With the unexpectedness and magnitude of the disruption caused by the pandemic, it’s not surprising that resilience is a hot topic. Organizations big and small are looking for guidance on how to manage what lies ahead and how to ensure that their employees have the critical skills and mindsets to navigate this uncertain journey.
Of course, it’s worth pointing out that the ability to work through challenging circumstances has always been important in business, even if not commonly defined by the term “resilience.” Organizations have always experienced disruptions — related to competitive pressures from new technologies, changing political and regulatory landscapes, mergers and acquisitions, and more.
With all that in mind, the ADP Research Institute People and Performance team has recently completed its Global Workplace Study 2020, which focuses particularly on the role and importance of resilience in the workplace. The results are critical to ensuring that HR practitioners are supporting employees in dealing with a pace of change that none of us has ever experienced.
Focusing on Resilience
The study defines resilience as the capacity of an individual to withstand, bounce back from, and work through challenging circumstances or events at work. Some of this capacity is inherent in people, baked into who they are; however, there is an ability to cultivate it further. It is a variable that can be built (and torn down) by individuals themselves, their team leaders, and an organization’s senior leaders.
This is great news for practitioners because it means that as stewards of a company’s talent, we can integrate some practices into our work processes that increase the chances of employees bouncing back from disruption. And with only 19% of U.S. workers highly resilient (15% globally), according to the study, there is clearly a need for heightened focus.
While the ADP Research Institute’s research identifies three factors as most relevant to workplace resilience — employees themselves, their team leaders, and their organization’s senior leaders — for practitioners, a natural place to start thinking about application and potential impact is with the individual employee.
This means supporting people with simple, aligned, and integrated practices. And the beautiful thing about such practices is that they enhance the employee experience far beyond the impact of resilience.
3 Characteristics of Resilient Workers
What characterizes highly resilient employees? The research identifies three critical factors:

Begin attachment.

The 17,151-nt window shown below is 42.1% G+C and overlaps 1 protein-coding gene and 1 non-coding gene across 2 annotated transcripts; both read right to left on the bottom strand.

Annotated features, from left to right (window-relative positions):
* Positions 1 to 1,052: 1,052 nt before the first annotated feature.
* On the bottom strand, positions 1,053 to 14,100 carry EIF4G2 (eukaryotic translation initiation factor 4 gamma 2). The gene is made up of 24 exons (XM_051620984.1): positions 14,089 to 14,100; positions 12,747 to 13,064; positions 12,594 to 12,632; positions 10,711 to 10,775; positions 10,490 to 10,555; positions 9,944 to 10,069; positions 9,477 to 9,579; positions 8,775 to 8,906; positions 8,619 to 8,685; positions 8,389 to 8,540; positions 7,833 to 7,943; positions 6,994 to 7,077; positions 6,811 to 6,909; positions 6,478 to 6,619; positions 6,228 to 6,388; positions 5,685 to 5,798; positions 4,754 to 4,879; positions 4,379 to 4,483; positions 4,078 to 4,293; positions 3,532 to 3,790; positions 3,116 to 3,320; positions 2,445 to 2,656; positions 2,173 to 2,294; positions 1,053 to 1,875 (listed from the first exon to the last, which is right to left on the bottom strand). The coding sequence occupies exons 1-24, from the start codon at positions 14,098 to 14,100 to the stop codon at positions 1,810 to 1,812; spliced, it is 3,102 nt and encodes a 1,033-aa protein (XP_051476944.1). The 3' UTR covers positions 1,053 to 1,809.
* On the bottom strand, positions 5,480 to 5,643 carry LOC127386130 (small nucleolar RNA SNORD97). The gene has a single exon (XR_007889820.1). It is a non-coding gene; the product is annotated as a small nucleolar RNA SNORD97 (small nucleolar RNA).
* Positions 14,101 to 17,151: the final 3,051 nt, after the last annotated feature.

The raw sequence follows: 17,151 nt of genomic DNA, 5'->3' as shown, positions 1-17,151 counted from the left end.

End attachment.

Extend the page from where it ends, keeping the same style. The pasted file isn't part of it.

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- They feel a strong sense of agency
- They are able to compartmentalize at work
- They are able to do work that makes them feel strong (whether by luck or by design)
Plainly put, these factors can be broadly characterized as feeling treated like a grown-up.
As a talent practitioner, you can support achieving this by integrating grown-up work practices into the natural flow of work. These practices are less an output of process and more an effect of mindset, which shapes and influences how your organization’s employees experience work.
You can start integrating this “grown-up” mindset by supporting some simple yet game-changing shifts:
- Support agency and compartmentalization by focusing on outcomes more than hours. It’s nearly impossible for people to take ownership of their work when they feel as if they’re being micromanaged and not trusted. Your employees are intelligent adults. Treat them as such and they will deliver.
- Intentionally embed the language of strengths into communications and programs to help create an environment that culturally supports employees working on activities that energize them and allow them to do more of their best work. The Global Workplace study confirmed this by showing that workers who love what they do are 3.9 times more likely to be highly resilient.
- Establish weekly check-ins between team leaders and team members to ritualize this “grown up” mindset. This builds trust, accelerates productivity, and maintains connection. Time after time, our research shows that trusting your team leader is a foundational element to engagement — team members who trust their team leader are 14 times more likely to be fully engaged. Moreover, the highest levels of self-resilience exist when individuals fully trust both their team leader and senior leaders within their organization.
Employees bring their own unique resilience set points to work. Some are able to bend more than others. Some bounce back faster and more easily. But we can nonetheless use the best research to inform practices that help everyone access their capacity for resilience to the fullest extent.
Lastly, another surprising finding from the research is that people who have been exposed to the most setbacks — that is, the most occasions in which they needed to demonstrate resilience — end up having higher resilience. In other words, there’s some truth to the cliché “what doesn’t kill you make you stronger.”